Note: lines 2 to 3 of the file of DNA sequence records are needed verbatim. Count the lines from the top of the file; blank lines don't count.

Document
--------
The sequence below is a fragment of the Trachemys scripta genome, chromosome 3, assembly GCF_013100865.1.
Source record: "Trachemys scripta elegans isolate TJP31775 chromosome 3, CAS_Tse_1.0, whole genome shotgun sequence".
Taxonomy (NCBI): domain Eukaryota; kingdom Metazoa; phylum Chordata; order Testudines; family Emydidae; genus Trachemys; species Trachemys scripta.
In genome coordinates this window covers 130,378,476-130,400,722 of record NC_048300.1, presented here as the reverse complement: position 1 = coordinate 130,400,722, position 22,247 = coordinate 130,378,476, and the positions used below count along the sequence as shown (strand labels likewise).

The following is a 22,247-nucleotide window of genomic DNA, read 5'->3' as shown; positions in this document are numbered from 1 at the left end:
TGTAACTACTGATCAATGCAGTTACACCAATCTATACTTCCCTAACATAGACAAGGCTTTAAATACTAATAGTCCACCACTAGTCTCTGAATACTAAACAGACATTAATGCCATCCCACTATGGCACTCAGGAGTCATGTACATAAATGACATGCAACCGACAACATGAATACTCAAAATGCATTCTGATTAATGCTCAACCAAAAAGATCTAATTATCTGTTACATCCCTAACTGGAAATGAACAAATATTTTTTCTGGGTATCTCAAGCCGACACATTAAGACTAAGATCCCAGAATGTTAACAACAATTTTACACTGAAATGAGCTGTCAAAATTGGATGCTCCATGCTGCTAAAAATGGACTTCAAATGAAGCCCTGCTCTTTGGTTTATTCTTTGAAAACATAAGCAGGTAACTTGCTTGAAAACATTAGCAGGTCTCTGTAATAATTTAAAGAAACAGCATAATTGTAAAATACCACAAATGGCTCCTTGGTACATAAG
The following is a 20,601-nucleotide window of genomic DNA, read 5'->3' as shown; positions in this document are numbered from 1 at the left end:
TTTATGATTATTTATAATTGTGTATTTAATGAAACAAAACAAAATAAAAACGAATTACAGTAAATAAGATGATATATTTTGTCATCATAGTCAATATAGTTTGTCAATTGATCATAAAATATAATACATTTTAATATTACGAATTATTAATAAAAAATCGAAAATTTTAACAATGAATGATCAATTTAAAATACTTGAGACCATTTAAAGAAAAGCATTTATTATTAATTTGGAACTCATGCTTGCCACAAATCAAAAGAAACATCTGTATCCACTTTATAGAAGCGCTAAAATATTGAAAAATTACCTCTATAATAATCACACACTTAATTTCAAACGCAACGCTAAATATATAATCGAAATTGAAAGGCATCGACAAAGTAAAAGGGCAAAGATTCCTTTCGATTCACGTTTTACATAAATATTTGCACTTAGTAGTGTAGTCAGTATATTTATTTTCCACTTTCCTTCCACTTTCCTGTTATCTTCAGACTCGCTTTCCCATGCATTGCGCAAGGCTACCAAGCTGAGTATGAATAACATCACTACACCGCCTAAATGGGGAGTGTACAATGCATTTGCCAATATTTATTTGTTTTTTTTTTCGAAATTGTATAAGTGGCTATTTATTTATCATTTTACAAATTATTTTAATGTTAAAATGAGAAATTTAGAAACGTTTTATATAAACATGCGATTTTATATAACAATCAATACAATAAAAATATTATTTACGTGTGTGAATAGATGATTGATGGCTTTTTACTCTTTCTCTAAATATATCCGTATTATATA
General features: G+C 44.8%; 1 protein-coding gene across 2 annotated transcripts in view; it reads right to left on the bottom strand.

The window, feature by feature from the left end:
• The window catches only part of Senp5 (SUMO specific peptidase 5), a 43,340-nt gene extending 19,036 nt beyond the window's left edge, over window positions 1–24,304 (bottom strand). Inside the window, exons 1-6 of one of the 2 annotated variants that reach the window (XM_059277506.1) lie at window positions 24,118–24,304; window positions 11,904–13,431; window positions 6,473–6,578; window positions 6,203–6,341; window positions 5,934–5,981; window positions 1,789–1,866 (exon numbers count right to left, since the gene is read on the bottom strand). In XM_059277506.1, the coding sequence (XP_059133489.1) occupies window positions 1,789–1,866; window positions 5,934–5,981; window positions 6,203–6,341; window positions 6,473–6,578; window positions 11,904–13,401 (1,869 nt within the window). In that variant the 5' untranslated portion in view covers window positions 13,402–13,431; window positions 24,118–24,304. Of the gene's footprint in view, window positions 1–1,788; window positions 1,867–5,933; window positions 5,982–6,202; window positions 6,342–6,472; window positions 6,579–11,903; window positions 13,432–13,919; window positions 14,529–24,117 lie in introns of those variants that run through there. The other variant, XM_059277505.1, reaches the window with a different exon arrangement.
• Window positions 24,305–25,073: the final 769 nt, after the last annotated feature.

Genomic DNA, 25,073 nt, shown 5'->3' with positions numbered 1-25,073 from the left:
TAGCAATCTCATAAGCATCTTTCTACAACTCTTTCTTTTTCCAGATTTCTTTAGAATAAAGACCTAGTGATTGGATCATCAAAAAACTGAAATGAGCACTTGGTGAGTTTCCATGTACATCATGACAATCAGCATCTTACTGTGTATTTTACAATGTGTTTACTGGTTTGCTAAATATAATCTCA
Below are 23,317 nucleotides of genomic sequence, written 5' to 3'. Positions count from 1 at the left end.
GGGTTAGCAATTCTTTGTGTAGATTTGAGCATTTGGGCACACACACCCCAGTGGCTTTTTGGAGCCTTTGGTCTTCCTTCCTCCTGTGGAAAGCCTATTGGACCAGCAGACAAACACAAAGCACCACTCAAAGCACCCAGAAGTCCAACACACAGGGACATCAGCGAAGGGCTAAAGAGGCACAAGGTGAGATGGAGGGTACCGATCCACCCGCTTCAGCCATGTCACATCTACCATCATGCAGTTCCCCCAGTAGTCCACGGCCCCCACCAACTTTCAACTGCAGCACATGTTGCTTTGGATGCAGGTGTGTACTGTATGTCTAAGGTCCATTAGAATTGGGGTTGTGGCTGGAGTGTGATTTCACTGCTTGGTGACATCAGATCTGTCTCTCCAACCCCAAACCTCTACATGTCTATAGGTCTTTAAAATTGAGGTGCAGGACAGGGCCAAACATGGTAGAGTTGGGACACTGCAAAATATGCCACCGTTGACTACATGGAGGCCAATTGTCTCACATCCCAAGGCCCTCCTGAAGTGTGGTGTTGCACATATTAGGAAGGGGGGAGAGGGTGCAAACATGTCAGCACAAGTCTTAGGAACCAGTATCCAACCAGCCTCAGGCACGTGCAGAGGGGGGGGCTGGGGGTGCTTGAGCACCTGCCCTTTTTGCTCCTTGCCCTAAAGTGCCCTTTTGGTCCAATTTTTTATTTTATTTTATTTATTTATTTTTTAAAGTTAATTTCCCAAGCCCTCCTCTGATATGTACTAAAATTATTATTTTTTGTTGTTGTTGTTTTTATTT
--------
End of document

Source record: "Trachemys scripta elegans isolate TJP31775 chromosome 3, CAS_Tse_1.0, whole genome shotgun sequence".
Taxonomy (NCBI): domain Eukaryota; kingdom Metazoa; phylum Chordata; order Testudines; family Emydidae; genus Trachemys; species Trachemys scripta.